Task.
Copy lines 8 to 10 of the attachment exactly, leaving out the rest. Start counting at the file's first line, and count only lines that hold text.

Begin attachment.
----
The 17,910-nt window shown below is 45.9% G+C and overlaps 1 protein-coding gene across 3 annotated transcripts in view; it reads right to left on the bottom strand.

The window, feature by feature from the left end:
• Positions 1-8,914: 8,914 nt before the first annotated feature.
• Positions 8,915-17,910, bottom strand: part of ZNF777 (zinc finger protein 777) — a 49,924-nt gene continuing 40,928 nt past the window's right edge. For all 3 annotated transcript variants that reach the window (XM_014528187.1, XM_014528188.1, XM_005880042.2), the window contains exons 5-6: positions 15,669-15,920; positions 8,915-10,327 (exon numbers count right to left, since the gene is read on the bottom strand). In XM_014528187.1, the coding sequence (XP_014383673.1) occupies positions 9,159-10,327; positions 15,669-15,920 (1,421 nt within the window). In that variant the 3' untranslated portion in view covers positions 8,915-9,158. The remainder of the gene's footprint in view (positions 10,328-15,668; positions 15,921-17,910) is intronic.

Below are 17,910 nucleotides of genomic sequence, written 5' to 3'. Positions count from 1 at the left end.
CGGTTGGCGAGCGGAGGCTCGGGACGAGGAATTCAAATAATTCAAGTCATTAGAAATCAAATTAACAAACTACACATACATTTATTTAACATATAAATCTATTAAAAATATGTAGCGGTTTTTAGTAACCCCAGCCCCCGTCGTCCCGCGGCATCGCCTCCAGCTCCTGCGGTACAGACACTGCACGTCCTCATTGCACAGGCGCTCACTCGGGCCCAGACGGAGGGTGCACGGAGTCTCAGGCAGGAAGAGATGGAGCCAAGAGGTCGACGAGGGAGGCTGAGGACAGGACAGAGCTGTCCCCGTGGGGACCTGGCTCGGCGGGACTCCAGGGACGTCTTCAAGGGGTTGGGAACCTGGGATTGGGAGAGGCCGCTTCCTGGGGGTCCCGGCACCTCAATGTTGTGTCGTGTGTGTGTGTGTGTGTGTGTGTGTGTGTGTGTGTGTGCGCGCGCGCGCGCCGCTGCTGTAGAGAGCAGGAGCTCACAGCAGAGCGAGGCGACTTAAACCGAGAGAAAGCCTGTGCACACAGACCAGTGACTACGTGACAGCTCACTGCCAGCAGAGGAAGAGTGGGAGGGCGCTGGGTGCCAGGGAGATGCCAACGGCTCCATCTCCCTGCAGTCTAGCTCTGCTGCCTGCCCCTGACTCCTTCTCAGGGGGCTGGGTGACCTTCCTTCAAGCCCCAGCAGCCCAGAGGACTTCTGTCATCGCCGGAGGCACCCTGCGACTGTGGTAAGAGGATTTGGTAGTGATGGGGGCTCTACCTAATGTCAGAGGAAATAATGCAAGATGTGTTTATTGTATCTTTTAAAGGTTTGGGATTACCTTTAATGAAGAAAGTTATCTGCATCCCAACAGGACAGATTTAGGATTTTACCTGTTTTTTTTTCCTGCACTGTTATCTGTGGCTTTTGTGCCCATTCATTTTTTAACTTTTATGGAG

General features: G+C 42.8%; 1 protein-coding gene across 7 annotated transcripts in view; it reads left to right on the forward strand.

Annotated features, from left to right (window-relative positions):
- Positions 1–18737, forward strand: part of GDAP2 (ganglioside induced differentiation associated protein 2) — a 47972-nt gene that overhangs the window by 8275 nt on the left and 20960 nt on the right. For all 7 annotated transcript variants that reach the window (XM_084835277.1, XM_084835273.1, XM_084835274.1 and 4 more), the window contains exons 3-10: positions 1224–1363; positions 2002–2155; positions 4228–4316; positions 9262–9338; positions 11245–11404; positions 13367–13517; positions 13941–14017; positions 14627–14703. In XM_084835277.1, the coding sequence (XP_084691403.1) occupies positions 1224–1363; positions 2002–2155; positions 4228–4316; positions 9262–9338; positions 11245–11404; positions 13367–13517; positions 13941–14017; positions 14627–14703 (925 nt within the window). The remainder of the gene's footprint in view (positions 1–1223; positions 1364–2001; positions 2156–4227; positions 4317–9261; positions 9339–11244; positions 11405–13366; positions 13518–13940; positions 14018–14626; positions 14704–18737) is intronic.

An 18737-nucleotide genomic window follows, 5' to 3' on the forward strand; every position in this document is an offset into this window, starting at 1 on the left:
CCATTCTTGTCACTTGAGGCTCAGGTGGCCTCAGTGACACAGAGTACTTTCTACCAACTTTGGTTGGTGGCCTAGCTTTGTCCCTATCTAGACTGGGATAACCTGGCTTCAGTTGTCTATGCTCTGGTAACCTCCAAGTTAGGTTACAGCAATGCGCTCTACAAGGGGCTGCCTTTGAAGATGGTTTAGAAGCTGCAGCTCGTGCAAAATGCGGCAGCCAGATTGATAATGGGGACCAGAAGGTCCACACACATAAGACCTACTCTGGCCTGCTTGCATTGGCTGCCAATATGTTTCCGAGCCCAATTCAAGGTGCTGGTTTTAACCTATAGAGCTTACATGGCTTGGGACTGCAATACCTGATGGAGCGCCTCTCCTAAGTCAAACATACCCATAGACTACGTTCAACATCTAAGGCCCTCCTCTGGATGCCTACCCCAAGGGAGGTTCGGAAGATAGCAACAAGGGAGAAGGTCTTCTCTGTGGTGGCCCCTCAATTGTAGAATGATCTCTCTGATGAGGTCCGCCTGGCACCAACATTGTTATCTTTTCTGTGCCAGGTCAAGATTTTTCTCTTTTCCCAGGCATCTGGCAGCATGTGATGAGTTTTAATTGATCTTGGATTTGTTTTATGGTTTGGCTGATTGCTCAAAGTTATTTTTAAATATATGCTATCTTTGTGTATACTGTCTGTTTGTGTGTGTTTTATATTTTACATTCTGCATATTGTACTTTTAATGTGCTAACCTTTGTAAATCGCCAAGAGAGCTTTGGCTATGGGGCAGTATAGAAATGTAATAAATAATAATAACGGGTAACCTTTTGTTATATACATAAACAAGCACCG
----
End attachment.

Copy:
Annotated features, from left to right (window-relative positions):
- Positions 1–18737, forward strand: part of GDAP2 (ganglioside induced differentiation associated protein 2) — a 47972-nt gene that overhangs the window by 8275 nt on the left and 20960 nt on the right. For all 7 annotated transcript variants that reach the window (XM_084835277.1, XM_084835273.1, XM_084835274.1 and 4 more), the window contains exons 3-10: positions 1224–1363; positions 2002–2155; positions 4228–4316; positions 9262–9338; positions 11245–11404; positions 13367–13517; positions 13941–14017; positions 14627–14703. In XM_084835277.1, the coding sequence (XP_084691403.1) occupies positions 1224–1363; positions 2002–2155; positions 4228–4316; positions 9262–9338; positions 11245–11404; positions 13367–13517; positions 13941–14017; positions 14627–14703 (925 nt within the window). The remainder of the gene's footprint in view (positions 1–1223; positions 1364–2001; positions 2156–4227; positions 4317–9261; positions 9339–11244; positions 11405–13366; positions 13518–13940; positions 14018–14626; positions 14704–18737) is intronic.

An 18737-nucleotide genomic window follows, 5' to 3' on the forward strand; every position in this document is an offset into this window, starting at 1 on the left: